As well as portraits of the staff for PR purposes (we called it Public Information),
    there were dozens of pamphlets to illustrate. On training, on Shriver, on our history.

    This picture I submit here is Sarge at a Congressional Hearing on the Peace Corps budget. The young aide to Sarge’s right is Bill Moyers.

    I didn’t get overseas for at least a year later. Everyone who did go abroad said they would “take some pictures” which I could develop in the tiny but effective photo lab I had built on the 5th floor. There were never any pictures made in that slapdash attitude that were usable, and I wrote memo after memo pleading to be allowed to go.

    Finally I got a trip to St Lucia and not only was it great fun, but we got pictures that were used everywhere and hit bigger magazines. Around October 1962, writer Jim Walls (an amazing raconteur) and I were assigned to cover the Far East and Africa. The kind of assignment every young photographer dreams about. I had a diplomatic passport that said I was on “Official Assignment for the United States Government”. I was 25 years old and doing what JFK had challenged me to do.

    The pictures were used in thousands of publications and many of them are still in use. Or were last time I looked.

    The moment I wish I had over: President Olympio of Togo was assassinated when we were there. (January?) His body was lying a few blocks away from our hotel. The US Ambassador told us there was a coup and a curfew was in effect. Outside, we could see drunken troops with automatic weapons walking about menacingly. If I had known then what I know now, I am sure I could have bullshitted my way past them–probably with their help–and made pictures of the dead Togolese leader that would have been world news. I was I suppose the only photographer in the country. Alas, I didn’t know anything except that I might be shot to pieces if I went outside and so stayed in the hotel and swam in the pool with a beautiful PCer until the troubles blew over after a couple of days. One of my life’s greatest regrets was missing that shot.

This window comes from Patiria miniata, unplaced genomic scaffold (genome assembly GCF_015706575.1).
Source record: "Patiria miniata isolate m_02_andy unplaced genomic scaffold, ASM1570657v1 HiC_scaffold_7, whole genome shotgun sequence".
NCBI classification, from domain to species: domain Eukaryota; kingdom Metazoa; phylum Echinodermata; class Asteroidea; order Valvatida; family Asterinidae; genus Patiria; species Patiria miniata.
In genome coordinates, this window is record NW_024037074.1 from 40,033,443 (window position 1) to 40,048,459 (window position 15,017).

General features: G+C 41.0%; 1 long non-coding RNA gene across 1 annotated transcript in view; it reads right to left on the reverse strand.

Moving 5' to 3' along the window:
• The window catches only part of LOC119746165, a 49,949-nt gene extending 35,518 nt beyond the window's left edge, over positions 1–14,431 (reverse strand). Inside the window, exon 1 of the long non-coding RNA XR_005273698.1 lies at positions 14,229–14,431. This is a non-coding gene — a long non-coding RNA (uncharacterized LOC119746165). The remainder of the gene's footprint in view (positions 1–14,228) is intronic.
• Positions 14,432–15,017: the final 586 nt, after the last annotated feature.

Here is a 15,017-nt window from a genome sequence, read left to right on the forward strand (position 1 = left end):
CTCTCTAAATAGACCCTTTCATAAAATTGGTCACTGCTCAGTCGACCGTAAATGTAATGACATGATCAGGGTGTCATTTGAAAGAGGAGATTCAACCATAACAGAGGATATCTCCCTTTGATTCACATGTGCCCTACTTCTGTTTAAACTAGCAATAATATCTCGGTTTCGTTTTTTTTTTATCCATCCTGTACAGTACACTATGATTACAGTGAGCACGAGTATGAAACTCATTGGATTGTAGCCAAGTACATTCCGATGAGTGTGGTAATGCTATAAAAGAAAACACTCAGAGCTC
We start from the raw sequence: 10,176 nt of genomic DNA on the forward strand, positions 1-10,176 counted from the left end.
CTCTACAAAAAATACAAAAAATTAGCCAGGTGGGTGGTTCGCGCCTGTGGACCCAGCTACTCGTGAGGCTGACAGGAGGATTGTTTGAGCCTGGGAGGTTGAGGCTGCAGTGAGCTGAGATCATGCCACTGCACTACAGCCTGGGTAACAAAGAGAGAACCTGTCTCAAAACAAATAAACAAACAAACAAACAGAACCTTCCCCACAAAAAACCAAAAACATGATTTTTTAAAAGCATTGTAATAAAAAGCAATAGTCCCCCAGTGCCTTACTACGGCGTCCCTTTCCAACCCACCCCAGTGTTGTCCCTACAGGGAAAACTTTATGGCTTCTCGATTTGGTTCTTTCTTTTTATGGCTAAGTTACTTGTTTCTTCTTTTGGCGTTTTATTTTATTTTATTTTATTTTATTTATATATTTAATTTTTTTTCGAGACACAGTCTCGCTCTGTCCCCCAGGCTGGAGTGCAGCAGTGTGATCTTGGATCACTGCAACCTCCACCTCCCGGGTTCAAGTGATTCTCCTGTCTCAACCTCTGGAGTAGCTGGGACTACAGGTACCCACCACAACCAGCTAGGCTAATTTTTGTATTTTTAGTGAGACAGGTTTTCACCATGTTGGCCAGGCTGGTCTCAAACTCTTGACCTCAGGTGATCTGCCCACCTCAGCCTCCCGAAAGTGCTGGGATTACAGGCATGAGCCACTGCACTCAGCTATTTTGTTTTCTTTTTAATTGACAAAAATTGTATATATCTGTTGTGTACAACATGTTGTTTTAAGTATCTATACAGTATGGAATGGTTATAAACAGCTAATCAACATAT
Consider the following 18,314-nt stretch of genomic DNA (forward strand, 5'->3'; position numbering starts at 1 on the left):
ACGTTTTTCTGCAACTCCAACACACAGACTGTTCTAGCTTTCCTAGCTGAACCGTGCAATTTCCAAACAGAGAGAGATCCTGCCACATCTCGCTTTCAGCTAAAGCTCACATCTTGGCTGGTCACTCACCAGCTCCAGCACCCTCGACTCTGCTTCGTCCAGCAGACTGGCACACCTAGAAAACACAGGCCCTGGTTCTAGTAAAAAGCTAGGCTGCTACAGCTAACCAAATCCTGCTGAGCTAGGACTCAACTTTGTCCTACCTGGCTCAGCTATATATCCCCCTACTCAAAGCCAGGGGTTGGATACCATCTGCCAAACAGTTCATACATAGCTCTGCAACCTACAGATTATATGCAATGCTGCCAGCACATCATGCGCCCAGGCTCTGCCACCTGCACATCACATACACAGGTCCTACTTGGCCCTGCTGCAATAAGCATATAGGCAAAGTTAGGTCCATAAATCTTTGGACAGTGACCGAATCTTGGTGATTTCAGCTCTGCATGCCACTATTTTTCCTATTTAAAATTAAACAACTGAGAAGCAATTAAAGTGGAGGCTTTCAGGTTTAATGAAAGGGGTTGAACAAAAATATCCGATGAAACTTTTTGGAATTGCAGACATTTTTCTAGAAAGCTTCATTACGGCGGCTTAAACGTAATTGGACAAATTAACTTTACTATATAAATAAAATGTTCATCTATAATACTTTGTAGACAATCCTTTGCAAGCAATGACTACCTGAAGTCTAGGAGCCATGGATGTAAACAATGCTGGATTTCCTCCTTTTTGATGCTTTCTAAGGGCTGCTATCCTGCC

But on balance it was the best of times. By following JFK’s advice I actually segued myself into a professional photojournalist and a career which, like the Peace Corps, has lasted fifty years…